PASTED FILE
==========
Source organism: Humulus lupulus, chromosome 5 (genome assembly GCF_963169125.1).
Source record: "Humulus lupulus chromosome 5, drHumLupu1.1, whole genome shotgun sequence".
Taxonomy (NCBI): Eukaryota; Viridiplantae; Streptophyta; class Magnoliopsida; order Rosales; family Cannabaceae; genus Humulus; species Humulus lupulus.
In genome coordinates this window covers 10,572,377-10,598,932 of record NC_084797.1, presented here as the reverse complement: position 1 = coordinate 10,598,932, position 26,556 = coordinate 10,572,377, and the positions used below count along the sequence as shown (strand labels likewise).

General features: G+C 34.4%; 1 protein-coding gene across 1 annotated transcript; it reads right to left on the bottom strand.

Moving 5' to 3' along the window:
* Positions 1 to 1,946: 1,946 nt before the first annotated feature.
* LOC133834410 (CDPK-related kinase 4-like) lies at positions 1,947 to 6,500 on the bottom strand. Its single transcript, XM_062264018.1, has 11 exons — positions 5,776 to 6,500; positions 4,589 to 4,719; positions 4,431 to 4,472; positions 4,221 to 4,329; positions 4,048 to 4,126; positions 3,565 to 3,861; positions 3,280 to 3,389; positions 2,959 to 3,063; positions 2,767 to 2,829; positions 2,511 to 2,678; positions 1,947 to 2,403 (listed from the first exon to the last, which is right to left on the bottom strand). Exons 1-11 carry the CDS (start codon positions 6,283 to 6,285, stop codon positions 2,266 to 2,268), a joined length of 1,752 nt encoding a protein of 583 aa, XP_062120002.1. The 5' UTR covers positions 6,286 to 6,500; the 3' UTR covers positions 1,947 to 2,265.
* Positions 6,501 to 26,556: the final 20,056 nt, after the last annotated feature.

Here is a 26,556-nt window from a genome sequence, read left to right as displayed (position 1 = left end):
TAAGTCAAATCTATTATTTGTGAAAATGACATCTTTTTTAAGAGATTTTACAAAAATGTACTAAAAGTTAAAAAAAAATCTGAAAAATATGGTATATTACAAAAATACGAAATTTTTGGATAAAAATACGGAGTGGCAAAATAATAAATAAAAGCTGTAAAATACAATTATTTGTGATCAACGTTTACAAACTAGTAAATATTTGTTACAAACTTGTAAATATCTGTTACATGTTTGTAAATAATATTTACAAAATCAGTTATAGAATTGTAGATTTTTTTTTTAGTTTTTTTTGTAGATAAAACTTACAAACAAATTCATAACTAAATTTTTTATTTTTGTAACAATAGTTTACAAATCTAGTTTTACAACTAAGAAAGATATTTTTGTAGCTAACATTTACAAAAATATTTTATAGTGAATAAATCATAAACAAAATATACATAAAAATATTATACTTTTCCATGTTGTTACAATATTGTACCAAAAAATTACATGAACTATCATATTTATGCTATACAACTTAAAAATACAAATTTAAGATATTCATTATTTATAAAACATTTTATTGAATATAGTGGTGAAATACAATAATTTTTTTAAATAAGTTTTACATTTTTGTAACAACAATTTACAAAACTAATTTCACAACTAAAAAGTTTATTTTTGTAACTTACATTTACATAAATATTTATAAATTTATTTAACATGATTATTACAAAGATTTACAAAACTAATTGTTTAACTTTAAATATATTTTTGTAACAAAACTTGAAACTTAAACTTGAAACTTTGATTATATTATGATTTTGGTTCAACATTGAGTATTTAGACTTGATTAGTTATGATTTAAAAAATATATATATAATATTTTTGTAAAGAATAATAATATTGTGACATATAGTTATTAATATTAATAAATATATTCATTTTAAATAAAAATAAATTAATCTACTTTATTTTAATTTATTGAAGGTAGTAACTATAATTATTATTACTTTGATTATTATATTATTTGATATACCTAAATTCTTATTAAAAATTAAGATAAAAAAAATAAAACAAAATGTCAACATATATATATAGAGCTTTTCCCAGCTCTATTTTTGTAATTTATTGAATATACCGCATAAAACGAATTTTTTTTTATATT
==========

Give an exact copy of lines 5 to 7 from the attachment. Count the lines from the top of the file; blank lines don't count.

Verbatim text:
General features: G+C 34.4%; 1 protein-coding gene across 1 annotated transcript; it reads right to left on the bottom strand.

Moving 5' to 3' along the window:
* Positions 1 to 1,946: 1,946 nt before the first annotated feature.